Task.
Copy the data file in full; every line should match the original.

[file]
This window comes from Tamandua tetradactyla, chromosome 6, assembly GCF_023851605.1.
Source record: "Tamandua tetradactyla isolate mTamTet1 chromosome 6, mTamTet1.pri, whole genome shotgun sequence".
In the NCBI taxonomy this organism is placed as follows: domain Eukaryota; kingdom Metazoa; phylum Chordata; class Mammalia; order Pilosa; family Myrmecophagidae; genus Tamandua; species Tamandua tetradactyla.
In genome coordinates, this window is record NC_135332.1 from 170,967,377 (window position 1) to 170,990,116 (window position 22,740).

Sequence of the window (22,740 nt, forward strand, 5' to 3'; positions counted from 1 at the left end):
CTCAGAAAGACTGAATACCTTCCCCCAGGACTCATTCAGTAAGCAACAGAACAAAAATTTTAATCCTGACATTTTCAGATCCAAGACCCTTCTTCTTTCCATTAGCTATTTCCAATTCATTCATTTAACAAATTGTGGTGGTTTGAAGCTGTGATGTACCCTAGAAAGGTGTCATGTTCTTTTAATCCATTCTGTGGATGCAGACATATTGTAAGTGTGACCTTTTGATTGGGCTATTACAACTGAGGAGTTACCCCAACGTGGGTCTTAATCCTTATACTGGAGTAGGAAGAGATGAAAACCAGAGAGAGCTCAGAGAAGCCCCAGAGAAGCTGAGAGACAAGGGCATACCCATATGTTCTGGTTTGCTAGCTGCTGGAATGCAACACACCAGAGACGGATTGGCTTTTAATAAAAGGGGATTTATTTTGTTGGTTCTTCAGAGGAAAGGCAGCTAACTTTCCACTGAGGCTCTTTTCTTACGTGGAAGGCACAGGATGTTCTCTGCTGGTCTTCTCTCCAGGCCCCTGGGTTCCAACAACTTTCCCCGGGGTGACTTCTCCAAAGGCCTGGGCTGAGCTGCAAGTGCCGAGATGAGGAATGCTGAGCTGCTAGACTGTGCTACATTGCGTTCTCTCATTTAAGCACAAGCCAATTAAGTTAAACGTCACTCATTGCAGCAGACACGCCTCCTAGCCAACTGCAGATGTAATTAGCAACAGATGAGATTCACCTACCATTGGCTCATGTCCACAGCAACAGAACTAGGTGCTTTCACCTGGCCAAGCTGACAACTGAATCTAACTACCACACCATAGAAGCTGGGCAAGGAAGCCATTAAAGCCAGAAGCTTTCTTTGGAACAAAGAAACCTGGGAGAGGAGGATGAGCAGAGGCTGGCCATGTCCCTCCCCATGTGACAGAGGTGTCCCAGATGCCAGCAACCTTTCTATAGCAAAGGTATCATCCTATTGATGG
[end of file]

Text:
This window comes from Tamandua tetradactyla, chromosome 6, assembly GCF_023851605.1.
Source record: "Tamandua tetradactyla isolate mTamTet1 chromosome 6, mTamTet1.pri, whole genome shotgun sequence".
In the NCBI taxonomy this organism is placed as follows: domain Eukaryota; kingdom Metazoa; phylum Chordata; class Mammalia; order Pilosa; family Myrmecophagidae; genus Tamandua; species Tamandua tetradactyla.
In genome coordinates, this window is record NC_135332.1 from 170,967,377 (window position 1) to 170,990,116 (window position 22,740).

Sequence of the window (22,740 nt, forward strand, 5' to 3'; positions counted from 1 at the left end):
CTCAGAAAGACTGAATACCTTCCCCCAGGACTCATTCAGTAAGCAACAGAACAAAAATTTTAATCCTGACATTTTCAGATCCAAGACCCTTCTTCTTTCCATTAGCTATTTCCAATTCATTCATTTAACAAATTGTGGTGGTTTGAAGCTGTGATGTACCCTAGAAAGGTGTCATGTTCTTTTAATCCATTCTGTGGATGCAGACATATTGTAAGTGTGACCTTTTGATTGGGCTATTACAACTGAGGAGTTACCCCAACGTGGGTCTTAATCCTTATACTGGAGTAGGAAGAGATGAAAACCAGAGAGAGCTCAGAGAAGCCCCAGAGAAGCTGAGAGACAAGGGCATACCCATATGTTCTGGTTTGCTAGCTGCTGGAATGCAACACACCAGAGACGGATTGGCTTTTAATAAAAGGGGATTTATTTTGTTGGTTCTTCAGAGGAAAGGCAGCTAACTTTCCACTGAGGCTCTTTTCTTACGTGGAAGGCACAGGATGTTCTCTGCTGGTCTTCTCTCCAGGCCCCTGGGTTCCAACAACTTTCCCCGGGGTGACTTCTCCAAAGGCCTGGGCTGAGCTGCAAGTGCCGAGATGAGGAATGCTGAGCTGCTAGACTGTGCTACATTGCGTTCTCTCATTTAAGCACAAGCCAATTAAGTTAAACGTCACTCATTGCAGCAGACACGCCTCCTAGCCAACTGCAGATGTAATTAGCAACAGATGAGATTCACCTACCATTGGCTCATGTCCACAGCAACAGAACTAGGTGCTTTCACCTGGCCAAGCTGACAACTGAATCTAACTACCACACCATAGAAGCTGGGCAAGGAAGCCATTAAAGCCAGAAGCTTTCTTTGGAACAAAGAAACCTGGGAGAGGAGGATGAGCAGAGGCTGGCCATGTCCCTCCCCATGTGACAGAGGTGTCCCAGATGCCAGCAACCTTTCTATAGCAAAGGTATCATCCTATTGATGG